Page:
4 Useful and Scientific Facts About Sleep

4 Useful and Scientific Facts About Sleep
There’s a lot of misinformation going around the web regarding the topic of sleep. This prevalence of misinformation on sleep education is spreading bad practices, harming people who rely on the Internet for sound advice on improving sleep and beating insomnia. This article aims to correct these practices by stating simple, basic, and scientifically-backed facts on what modern science knows about human sleep.

150 minutes of Weekly Exercise Improves Sleep

A study by the National Sleep Foundation involving more than 2,600 18 to 65 year-old men and women has found that 150 minutes of weekly exercise, whether vigorous or just moderate, can improve the quality of the sleep that you get by 65%. Vigorous exercises are stuff like long-distance running, uphill sprinting, push-ups, jump rope, weight lifting, and other activities that will leave you gasping for air. However, you can also combine the hard stuff with moderate activities like Yoga, long hikes, biking, archery, or even tai-chi.


18 to 65 Year-old Adults Need 7 to 9 Hours of Sleep Every Day/Night

Another important recommendation by the National Sleep Foundation is the adequate amount of daily sleep based on a person’s age. These recommendations are from a study in 2015, which was conducted via the systematic review of various international scientificliteraturestackling the relationship between sleep duration, performance, safety, and overall health. You can check out the link to the study itself to see some of the other recommended sleep durations for other age groups. For instance, teenagers aged 14 to 17 need 8 to 10 hours of sleep – so if your teen likes to take long naps in the afternoon, it’s perfectly fine.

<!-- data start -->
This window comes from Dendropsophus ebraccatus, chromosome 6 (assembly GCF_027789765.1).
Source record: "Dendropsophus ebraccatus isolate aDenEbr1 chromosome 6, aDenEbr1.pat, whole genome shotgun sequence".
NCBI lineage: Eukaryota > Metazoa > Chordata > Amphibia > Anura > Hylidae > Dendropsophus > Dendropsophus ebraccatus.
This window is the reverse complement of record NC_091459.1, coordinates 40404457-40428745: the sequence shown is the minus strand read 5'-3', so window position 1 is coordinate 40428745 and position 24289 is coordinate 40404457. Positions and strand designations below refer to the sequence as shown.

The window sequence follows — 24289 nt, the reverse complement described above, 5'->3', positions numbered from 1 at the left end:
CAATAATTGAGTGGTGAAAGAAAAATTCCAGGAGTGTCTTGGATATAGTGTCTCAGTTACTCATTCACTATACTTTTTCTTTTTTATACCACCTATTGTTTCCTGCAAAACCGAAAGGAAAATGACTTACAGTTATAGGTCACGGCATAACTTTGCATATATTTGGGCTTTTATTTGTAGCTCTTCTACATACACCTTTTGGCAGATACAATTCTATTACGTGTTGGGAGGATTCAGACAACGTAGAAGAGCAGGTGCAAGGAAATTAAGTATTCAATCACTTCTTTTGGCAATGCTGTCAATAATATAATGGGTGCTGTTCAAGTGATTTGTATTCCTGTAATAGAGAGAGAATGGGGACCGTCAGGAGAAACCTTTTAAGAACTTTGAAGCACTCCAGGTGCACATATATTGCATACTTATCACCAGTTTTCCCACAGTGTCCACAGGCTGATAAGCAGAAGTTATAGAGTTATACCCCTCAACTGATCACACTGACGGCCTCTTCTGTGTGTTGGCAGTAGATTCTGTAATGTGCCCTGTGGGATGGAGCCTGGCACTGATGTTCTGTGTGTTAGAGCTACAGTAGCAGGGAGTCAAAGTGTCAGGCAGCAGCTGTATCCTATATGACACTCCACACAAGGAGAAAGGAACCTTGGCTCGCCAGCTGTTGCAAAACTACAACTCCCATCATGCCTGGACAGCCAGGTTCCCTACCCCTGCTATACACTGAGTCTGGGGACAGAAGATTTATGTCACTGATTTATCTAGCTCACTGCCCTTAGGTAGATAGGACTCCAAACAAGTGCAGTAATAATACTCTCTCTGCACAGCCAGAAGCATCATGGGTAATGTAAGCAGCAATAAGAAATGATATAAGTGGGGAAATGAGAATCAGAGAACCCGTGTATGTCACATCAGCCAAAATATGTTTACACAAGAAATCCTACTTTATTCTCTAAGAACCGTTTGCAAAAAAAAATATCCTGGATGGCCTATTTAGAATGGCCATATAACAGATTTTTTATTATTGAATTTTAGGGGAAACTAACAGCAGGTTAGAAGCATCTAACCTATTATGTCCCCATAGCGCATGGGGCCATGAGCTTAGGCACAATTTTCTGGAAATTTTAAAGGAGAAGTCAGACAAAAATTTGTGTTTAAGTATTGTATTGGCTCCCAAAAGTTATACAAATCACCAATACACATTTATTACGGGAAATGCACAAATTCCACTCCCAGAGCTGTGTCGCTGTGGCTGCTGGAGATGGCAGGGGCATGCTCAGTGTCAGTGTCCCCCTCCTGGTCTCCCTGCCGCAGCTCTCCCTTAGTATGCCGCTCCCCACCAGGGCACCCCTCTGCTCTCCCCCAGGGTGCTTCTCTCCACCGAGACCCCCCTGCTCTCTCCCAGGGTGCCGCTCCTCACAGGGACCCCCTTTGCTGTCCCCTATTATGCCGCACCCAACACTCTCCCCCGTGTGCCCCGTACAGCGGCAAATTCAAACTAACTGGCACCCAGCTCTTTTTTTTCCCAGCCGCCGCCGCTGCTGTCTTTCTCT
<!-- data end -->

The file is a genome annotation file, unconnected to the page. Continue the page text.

Oversleeping is Just as Dangerous as Sleep Deprivation

Based on the recommended sleeping duration's per age via the National Sleep Foundation’s research, you can and should avoid oversleeping. There’s enough scientific proof to conclude that oversleeping is just as bad as not getting enough sleep. Sleeping for too long can contribute to chronic inflammation, which is especially aggravating if you’re prone to gout attacks. Just like lack of sleep, oversleeping also leads to lethargy and impaired cognitive ability – in other words, being under-productive in the workplace. The more serious possible implications of chronic oversleeping are higher risks of stroke, heart disease, diabetes, and obesity.

Go ahead and get some extra shut-eye if and when you need it, but if you’re an 18 to 65 year-old adult, try to keep it under 9 solid hours of sleep.

Strict Sleep Schedule > Alarm Clocks

Don’t throw away your alarm clock just yet – well, unless you’re sure that you can wake up on time without it. This is possible by sticking to a strict sleep schedule. Go to bed at the exact same time, every single night, whenever possible. This trains your circadian rhythms into engaging hormonal changes that’ll make you sleepy when your scheduled time to sleep approaches. And as your sleeping time regularizes, so will your waking time. Eventually, as you get used to sticking to a strict sleep schedule, you won’t need an alarm clock. The problem with alarm clocks is that they can end up waking you in the middle of deep sleep, which means waking up extra lethargic and less willing to get out of bed. On the other hand, if you rely on your natural bodily rhythms instead of an alarm clock, you’re bound to awaken with alertness and a willingness to take on the workday.

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Author Bio: Randy Vera is a freelance writer, licensed nurse, and sleep enthusiast from Los Angeles, California. After traveling through SE Asia to learn of his heritage, he joined a few of his colleagues at Onebed, an Australian Bed-in-a-Box Startup. He practices Zen meditation daily and prefers living a natural health lifestyle.

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